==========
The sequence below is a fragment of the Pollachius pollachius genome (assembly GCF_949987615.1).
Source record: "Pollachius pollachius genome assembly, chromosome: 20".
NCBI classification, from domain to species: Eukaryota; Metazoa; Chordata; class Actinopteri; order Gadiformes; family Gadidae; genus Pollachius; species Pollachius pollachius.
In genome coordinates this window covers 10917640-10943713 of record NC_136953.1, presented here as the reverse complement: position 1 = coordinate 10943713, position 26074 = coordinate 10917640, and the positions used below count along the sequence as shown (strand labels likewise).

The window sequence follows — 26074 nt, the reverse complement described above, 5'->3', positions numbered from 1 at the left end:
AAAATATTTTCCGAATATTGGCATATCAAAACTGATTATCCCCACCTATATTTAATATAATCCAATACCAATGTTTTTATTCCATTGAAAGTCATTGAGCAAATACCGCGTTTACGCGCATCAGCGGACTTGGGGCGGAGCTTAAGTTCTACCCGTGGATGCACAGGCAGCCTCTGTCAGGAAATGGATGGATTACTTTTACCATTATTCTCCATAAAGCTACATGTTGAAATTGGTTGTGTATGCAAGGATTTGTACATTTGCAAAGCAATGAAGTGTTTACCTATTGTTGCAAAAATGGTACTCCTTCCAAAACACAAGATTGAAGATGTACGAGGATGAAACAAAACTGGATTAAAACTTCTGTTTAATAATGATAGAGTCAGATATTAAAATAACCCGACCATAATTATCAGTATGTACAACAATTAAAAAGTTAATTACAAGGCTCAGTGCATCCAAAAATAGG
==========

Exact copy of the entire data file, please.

The sequence below is a fragment of the Pollachius pollachius genome (assembly GCF_949987615.1).
Source record: "Pollachius pollachius genome assembly, chromosome: 20".
NCBI classification, from domain to species: Eukaryota; Metazoa; Chordata; class Actinopteri; order Gadiformes; family Gadidae; genus Pollachius; species Pollachius pollachius.
In genome coordinates this window covers 10917640-10943713 of record NC_136953.1, presented here as the reverse complement: position 1 = coordinate 10943713, position 26074 = coordinate 10917640, and the positions used below count along the sequence as shown (strand labels likewise).

The window sequence follows — 26074 nt, the reverse complement described above, 5'->3', positions numbered from 1 at the left end:
AAAATATTTTCCGAATATTGGCATATCAAAACTGATTATCCCCACCTATATTTAATATAATCCAATACCAATGTTTTTATTCCATTGAAAGTCATTGAGCAAATACCGCGTTTACGCGCATCAGCGGACTTGGGGCGGAGCTTAAGTTCTACCCGTGGATGCACAGGCAGCCTCTGTCAGGAAATGGATGGATTACTTTTACCATTATTCTCCATAAAGCTACATGTTGAAATTGGTTGTGTATGCAAGGATTTGTACATTTGCAAAGCAATGAAGTGTTTACCTATTGTTGCAAAAATGGTACTCCTTCCAAAACACAAGATTGAAGATGTACGAGGATGAAACAAAACTGGATTAAAACTTCTGTTTAATAATGATAGAGTCAGATATTAAAATAACCCGACCATAATTATCAGTATGTACAACAATTAAAAAGTTAATTACAAGGCTCAGTGCATCCAAAAATAGG